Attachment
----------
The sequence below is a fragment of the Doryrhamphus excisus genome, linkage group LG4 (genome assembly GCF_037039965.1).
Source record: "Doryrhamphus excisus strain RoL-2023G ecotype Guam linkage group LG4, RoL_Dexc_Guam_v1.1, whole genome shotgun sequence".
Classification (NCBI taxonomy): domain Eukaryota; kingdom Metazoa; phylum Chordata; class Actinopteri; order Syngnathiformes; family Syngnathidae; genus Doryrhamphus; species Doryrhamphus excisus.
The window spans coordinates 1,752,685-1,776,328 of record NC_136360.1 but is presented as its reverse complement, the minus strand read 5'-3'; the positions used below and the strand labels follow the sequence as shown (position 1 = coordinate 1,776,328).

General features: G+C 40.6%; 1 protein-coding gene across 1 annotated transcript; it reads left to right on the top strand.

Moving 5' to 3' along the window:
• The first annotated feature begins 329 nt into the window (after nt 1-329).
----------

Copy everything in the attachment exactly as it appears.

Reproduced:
The sequence below is a fragment of the Doryrhamphus excisus genome, linkage group LG4 (genome assembly GCF_037039965.1).
Source record: "Doryrhamphus excisus strain RoL-2023G ecotype Guam linkage group LG4, RoL_Dexc_Guam_v1.1, whole genome shotgun sequence".
Classification (NCBI taxonomy): domain Eukaryota; kingdom Metazoa; phylum Chordata; class Actinopteri; order Syngnathiformes; family Syngnathidae; genus Doryrhamphus; species Doryrhamphus excisus.
The window spans coordinates 1,752,685-1,776,328 of record NC_136360.1 but is presented as its reverse complement, the minus strand read 5'-3'; the positions used below and the strand labels follow the sequence as shown (position 1 = coordinate 1,776,328).

General features: G+C 40.6%; 1 protein-coding gene across 1 annotated transcript; it reads left to right on the top strand.

Moving 5' to 3' along the window:
• The first annotated feature begins 329 nt into the window (after nt 1-329).